We drove down the main dirt road that runs beside the C-54 Canal levee (a road that can only be described as "washboard"). I don't know enough about levees (yet) to speak intelligently about them, but aesthetically, they are pretty cool! You Washington State and Black Hills of South Dakota readers will laugh at the photo, but for a flat-lander Central Floridian whose idea of rolling hills is a golf course, this was a big hill! The photo is one I took from the bottom of the levee bank looking up at Neighbor John standing at the top.

Neighbor John has not lived in these parts for long, and it is interesting to see things through a new-comer's eyes. For example, we had to stop so he could take photos of an armadillo - most Floridians would not stop for that, but he reminded me that folks other than Floridians read this blog. This would be a nine-banded armadillo, and one of its more interesting characteristics is that genetically identical quadruplets are born in each litter. They are prolific diggers and are considered a pest by most Florida homeowners. We thank John for making us stop and for providing us with this delightful photo (I alternated between sitting in the car and yelling at him to leave the poor critter alone).

The rowing teams for Florida Tech practice in Canal 54 and host events there, and as luck would have it, when we climbed to the top of the levee and looked down, there was a boat full of students practicing (I suspect my terminology is wrong), with their coach motoring away beside them.

All in all, a delightful way to spend an afternoon.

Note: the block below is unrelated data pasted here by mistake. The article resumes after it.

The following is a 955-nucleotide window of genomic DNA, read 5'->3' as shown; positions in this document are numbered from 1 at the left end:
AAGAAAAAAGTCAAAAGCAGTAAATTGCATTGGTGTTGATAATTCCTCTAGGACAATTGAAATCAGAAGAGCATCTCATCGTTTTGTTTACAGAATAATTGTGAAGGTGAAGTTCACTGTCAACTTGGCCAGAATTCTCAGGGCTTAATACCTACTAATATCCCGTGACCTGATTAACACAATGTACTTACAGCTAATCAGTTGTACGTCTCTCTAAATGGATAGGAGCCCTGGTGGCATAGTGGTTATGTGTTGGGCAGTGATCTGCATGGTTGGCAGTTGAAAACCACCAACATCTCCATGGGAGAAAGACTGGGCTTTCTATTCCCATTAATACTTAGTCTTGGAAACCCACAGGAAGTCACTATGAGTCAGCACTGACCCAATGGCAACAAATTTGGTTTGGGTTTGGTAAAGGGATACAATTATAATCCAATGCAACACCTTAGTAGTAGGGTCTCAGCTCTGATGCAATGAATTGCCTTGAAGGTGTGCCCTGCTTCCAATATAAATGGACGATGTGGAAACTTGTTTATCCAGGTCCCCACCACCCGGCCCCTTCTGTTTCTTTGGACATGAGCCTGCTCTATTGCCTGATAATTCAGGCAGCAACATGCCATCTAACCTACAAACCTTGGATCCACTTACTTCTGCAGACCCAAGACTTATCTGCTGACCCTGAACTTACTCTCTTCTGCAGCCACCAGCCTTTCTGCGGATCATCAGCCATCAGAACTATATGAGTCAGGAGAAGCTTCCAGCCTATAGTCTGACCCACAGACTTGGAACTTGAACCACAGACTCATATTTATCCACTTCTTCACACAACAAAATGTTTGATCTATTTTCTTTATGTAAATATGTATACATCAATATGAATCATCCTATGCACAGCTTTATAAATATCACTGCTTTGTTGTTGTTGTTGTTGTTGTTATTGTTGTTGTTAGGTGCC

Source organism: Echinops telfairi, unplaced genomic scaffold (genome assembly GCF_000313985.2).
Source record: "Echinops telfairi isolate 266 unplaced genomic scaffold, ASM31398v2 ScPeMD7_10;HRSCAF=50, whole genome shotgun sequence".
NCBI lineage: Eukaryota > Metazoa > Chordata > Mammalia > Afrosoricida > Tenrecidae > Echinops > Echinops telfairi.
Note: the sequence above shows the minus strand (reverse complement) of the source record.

P.S. If you're lucky (like me), you have somebody that blogs about your old home town and high school days. This weather cam from Deadwood, South Dakota was on his blog the other day - take a look.

Saturday, January 10, 2009

The Florida Panther

This photo is one of Jim Angy's, and it gives me such pleasure that I keep a framed copy on my refrigerator door. (It also makes me think twice before getting into the ice cream.) In the interests of full disclosure, Jim wants me to tell you that the photo was not taken in the wild.

A glimmer of hope - according to a report by the Florida Fish and Wildlife Conservation Commission, the Florida panther population is now about 100, compared to an estimated 35 in the 1990s. The above link leads to a particularly interesting and well-done site, full of good information and images, and I hope you'll take some time to wander around in it. (I liked the Credits page that lists all the people who collaborated in developing such a good web site. Primary web development was provided by the Askew School Web Development Group at Florida State University.)

In my previous post, there was a link to Laurilee Thompson's speech at a 2005 Mosquito Lagoon Conference in which she talked about life along the Indian River Lagoon in Titusville during the 1950s, 60s, and 70s - fascinating reading. No panthers, but plenty of fish stories! Today's Good Stuff quote was pulled from that speech. Do any of you have stories to share from that time?